See, “The Serpent.” That alone should have made the best and brightest pause before basing their plans to re-build government, society, and culture on a foundation of “why not?” Even if they didn’t know the story. And there’s another hint, because that story is called The Fall of Man.
Worrying about global warming, driving a Prius, and hating the Tea Party, are comparable to hating the Hippies, driving a Buick, and worrying about the coming ice age.
At least it’s not if you are a human being.
“…a “progressive” believes in an ever-wider scope of sexual license for the individual and a greater concentration of authority in quasi-governmental bodies outside the direct control of the political process (Child Protective Services, the World Health Organization, the National Education Association), to effect changes that the subject peoples would be too slow to accept on their own.” — What a Progressive Used to Be, by Anthony Esolen
“Our culture has accepted two huge lies. The first is that if you disagree with someone’s lifestyle, you must fear or hate them. The second is that to love someone means you agree with everything they believe or do. Both are nonsense.”
This quote has been attributed to Phil Robertson. Rick Warren seems to have said it earlier, but I haven’t found an authoritative source. Anyway, these are two lies that could only have broadly taken hold among people without much family.
The man who lives in a small community lives in a much larger world. He knows much more of the fierce varieties and uncompromising divergences of men. The reason is obvious. In a large community we can choose our companions. In a small community our companions are chosen for us. Thus in all extensive and highly civilized societies groups come into existence founded upon what is called sympathy, and shut out the real world more sharply than the gates of a monastery. There is nothing really narrow about the clan; the thing which is really narrow is the clique. The men of the clan live together because they all wear the same tartan or are all descended from the same sacred cow; but in their souls, by the divine luck of things, there will always be more colours than in any tartan. But the men of the clique live together because they have the same kind of soul, and their narrowness is a narrowness of spiritual coherence and contentment, like that which exists in hell. A big society exists in order to form cliques. A big society is a society for the promotion of narrowness. G.K. Chesterton, Heretics, 1905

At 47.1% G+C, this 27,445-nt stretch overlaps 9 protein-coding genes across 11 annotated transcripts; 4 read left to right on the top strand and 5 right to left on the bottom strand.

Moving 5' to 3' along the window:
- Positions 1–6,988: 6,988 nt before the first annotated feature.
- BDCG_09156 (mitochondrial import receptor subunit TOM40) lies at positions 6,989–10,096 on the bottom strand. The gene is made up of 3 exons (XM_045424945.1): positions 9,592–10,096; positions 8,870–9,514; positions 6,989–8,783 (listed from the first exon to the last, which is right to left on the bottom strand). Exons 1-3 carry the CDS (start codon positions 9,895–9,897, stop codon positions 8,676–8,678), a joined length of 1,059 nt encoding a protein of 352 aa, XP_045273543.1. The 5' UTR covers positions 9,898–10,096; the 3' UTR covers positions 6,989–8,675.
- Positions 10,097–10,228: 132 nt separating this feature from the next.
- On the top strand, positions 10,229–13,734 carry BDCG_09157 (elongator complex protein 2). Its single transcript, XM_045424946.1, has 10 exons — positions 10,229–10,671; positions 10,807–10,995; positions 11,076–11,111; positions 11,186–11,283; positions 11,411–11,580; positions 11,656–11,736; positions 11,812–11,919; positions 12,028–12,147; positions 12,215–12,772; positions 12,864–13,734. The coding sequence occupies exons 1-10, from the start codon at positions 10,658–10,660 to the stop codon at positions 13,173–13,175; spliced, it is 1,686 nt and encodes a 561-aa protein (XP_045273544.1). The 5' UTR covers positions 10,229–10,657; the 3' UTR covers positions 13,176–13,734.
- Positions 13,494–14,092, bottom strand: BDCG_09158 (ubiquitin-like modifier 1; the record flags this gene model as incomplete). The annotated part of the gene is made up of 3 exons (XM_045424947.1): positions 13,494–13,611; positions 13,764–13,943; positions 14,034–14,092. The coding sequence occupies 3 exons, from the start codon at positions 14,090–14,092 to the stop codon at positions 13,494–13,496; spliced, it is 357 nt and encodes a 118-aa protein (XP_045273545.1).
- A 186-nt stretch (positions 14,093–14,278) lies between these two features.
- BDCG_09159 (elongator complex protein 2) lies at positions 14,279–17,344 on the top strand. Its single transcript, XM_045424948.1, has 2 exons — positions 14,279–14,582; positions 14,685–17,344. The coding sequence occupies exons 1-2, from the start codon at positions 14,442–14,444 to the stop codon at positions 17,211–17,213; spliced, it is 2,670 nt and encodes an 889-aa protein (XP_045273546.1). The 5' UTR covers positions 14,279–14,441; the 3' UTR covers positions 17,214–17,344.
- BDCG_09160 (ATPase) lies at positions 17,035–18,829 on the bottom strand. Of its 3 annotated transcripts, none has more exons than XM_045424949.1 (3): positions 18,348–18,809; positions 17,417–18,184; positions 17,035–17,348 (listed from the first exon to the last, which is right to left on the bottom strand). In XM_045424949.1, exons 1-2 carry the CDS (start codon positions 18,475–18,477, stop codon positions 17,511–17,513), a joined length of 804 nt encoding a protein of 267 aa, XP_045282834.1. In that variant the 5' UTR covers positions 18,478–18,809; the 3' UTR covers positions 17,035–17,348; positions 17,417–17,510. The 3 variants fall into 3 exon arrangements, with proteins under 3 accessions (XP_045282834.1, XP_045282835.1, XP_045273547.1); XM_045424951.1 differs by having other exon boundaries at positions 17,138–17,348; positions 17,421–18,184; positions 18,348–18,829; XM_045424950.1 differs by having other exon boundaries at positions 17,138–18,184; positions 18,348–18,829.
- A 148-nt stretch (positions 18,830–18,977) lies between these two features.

On the new-books rack at a nearby college library is one titled “Polyamory”. That’s the problem with being a progressive – you need resistance to keep moving forward. Progressives must necessarily have something to push against. Ten years ago they couldn’t gin up much resistance to polyamory. People either dismissed it as ridiculously unlikely, or wanted them to shut up about it for tactical reasons. Now that those tactical reasons are no longer operative, and now that it seems a good deal less unlikely, the progressives can start militating for it.
Maybe the next big cultural battle won’t be over polyamory, but it will be over something currently opposed by most people. It has to be. That’s what puts the “progress” in “progressive.”